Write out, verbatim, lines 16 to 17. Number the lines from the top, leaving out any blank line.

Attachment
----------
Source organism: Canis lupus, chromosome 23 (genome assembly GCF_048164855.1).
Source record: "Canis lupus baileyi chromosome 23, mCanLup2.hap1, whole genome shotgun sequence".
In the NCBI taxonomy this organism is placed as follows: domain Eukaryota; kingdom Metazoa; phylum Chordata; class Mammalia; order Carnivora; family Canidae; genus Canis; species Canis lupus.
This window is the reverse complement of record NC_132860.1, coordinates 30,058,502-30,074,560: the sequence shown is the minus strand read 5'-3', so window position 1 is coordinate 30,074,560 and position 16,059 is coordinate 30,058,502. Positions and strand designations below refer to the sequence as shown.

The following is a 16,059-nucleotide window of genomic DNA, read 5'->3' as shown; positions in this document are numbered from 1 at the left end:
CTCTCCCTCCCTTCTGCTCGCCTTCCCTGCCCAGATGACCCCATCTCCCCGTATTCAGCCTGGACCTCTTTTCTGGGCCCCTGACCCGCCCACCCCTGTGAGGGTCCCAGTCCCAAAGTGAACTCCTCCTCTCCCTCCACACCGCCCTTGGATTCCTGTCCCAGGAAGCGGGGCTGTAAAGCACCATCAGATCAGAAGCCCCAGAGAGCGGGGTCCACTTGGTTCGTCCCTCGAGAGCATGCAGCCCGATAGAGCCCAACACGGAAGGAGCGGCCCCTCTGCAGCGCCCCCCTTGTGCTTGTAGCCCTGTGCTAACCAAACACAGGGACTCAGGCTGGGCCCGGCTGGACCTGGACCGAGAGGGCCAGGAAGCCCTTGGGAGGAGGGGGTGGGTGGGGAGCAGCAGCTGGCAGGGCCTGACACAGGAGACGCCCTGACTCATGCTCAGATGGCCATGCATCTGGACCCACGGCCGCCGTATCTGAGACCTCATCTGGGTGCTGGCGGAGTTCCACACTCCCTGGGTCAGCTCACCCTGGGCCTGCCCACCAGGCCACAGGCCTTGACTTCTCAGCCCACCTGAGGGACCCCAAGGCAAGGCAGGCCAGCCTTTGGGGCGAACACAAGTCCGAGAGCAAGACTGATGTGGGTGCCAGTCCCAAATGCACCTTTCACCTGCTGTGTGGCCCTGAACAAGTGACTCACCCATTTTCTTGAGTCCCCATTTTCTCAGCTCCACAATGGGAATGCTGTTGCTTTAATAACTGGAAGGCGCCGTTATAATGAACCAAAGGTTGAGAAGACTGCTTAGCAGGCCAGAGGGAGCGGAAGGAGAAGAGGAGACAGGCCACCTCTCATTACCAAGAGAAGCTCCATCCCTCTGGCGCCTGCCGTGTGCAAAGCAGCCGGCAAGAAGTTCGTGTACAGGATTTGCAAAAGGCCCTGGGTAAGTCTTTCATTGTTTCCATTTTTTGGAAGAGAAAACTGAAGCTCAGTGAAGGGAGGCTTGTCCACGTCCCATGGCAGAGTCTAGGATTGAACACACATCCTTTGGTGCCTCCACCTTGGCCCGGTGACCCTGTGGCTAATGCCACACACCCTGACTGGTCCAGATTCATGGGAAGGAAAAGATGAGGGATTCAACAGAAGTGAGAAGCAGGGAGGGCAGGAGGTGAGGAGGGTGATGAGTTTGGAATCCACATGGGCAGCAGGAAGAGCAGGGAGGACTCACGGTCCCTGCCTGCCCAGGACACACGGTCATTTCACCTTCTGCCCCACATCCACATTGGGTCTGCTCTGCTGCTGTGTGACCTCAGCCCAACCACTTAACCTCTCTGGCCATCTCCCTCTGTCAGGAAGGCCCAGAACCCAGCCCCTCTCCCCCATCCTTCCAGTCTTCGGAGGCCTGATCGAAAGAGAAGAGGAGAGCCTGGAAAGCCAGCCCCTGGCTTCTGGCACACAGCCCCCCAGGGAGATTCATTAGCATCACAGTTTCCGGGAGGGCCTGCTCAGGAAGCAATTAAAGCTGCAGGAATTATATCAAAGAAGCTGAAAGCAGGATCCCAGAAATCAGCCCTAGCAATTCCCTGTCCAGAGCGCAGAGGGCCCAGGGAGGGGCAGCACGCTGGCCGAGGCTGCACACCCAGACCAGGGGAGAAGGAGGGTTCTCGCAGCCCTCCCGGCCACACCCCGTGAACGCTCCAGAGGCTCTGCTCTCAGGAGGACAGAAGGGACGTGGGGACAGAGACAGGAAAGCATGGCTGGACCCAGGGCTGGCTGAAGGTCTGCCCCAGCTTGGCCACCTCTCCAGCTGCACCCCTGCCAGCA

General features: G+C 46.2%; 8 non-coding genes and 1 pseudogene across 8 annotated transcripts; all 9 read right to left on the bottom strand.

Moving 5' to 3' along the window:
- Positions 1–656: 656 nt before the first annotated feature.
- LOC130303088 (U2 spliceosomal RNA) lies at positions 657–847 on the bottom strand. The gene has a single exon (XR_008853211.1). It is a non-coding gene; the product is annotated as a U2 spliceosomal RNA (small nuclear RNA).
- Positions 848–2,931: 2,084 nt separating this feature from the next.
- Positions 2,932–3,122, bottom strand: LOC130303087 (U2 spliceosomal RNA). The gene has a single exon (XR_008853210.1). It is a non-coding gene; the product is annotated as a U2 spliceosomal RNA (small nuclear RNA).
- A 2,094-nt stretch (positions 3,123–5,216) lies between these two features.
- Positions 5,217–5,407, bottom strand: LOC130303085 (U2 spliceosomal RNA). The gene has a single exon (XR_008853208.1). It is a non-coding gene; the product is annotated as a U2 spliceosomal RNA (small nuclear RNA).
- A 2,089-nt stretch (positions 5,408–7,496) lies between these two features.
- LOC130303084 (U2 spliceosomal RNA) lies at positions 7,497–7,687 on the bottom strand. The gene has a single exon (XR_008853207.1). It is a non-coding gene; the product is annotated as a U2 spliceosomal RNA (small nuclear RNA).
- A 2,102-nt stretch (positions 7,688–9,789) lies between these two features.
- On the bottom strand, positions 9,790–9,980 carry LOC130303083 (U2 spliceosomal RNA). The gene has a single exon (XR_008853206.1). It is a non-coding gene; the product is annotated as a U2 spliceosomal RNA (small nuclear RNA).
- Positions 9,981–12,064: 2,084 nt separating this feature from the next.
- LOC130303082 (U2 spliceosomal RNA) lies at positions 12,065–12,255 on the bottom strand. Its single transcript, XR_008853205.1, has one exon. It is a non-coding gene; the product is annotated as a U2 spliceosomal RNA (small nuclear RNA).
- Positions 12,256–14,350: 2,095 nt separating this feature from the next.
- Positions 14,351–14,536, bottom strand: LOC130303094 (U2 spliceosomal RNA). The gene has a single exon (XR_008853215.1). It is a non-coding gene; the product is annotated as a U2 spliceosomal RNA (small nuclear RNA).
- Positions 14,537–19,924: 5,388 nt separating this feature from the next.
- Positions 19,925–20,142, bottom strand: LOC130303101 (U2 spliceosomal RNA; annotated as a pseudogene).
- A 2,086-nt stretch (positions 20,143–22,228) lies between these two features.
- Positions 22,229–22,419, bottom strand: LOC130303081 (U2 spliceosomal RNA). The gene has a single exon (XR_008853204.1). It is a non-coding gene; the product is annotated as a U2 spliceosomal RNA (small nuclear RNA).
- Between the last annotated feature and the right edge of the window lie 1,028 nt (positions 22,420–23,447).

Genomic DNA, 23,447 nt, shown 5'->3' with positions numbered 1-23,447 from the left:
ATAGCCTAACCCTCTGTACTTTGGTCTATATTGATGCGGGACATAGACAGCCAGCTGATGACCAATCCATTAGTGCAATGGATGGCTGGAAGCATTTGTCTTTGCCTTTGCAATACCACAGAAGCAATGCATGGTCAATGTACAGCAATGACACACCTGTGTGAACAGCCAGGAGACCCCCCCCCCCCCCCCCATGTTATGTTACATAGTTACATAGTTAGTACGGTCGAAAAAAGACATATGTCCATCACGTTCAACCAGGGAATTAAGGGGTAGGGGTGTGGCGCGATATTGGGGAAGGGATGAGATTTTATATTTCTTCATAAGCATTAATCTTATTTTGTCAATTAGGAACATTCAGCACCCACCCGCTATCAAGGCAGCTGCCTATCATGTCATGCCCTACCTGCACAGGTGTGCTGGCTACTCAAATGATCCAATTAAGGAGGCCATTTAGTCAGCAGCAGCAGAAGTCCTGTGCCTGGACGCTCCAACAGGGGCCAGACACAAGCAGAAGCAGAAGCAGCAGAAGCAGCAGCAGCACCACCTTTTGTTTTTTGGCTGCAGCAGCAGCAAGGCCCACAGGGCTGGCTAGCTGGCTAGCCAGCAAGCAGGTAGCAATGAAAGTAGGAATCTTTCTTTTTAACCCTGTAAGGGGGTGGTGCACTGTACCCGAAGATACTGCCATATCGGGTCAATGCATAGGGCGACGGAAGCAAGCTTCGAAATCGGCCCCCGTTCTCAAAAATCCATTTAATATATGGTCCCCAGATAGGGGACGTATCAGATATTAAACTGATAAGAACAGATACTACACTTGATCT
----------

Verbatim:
- LOC130303084 (U2 spliceosomal RNA) lies at positions 7,497–7,687 on the bottom strand. The gene has a single exon (XR_008853207.1). It is a non-coding gene; the product is annotated as a U2 spliceosomal RNA (small nuclear RNA).
- A 2,102-nt stretch (positions 7,688–9,789) lies between these two features.